The “deteriorating state” of the dog park at Hastings Cunnigham Reserve has prompted a City Council elected member to push for users to have their say on how to improve the facility.
At a recent meeting Councillor Frank Morello moved a notice of motion that council seek the views of dog park users on how the facilities should be managed and maintained.
In his address to council, Cr Morello said some frequent users have stopped visiting the park in favour of more suitable areas.
“Over the years the park has grown to become an important destination for social interaction for dogs and their owners,” Cr Morello said.
While installation of solar lights and extra shading were improvements he welcomed, Cr Morello also listed a number of concerning issues.
“The lack of defined paths, proliferation of weeds resulting in burrs on the underbelly of small dogs, thin bark coverage on the ground, loose dirt and a bee-infested tree in the small enclosure are among the issues raised,” he said.
“As a popular community asset, the much-loved site should be maintained to the highest possible standard.
“It may be an opportune time for council to engage park users and gain their perspectives on how to improve the facility.”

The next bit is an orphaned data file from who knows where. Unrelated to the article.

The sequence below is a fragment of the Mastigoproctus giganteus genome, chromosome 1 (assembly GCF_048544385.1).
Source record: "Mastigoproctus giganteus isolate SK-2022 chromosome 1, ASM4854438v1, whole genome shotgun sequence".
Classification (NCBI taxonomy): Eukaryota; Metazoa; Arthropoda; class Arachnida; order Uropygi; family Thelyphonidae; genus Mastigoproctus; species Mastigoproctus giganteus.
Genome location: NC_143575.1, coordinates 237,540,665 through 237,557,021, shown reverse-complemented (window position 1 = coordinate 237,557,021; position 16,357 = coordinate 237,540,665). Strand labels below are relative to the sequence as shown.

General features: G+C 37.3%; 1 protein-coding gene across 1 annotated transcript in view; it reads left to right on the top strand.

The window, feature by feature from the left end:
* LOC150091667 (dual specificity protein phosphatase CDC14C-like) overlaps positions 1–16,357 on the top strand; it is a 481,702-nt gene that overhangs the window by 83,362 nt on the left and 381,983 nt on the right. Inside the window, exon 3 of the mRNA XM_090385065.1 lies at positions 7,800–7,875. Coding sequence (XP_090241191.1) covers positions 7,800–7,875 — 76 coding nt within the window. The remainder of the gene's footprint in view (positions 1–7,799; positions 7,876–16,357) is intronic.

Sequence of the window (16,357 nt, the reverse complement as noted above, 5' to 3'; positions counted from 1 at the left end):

Cr Morello recommended feedback be incorporated into council’s annual maintenance program.
City Infrastructure general manager Barbara Cernovskis said council officers were currently researching best practice options for dog parks before commencing engagement.
Ms Cernovskis said this was to ensure council can meet expectations within its current resourcing.
“(And) any outcomes and community aspirations can complement the future development of further plans for the overall Hastings Cunningham Reserve site, in line with the Sport, Recreation and Open Space Strategy,” she said.
Meanwhile, Ms Cernovskis said due to the high usage of the park, the maintenance schedule could be difficult to maintain while still enabling ongoing access for users.
“This is something that council plans to address following consultation with users,” she said.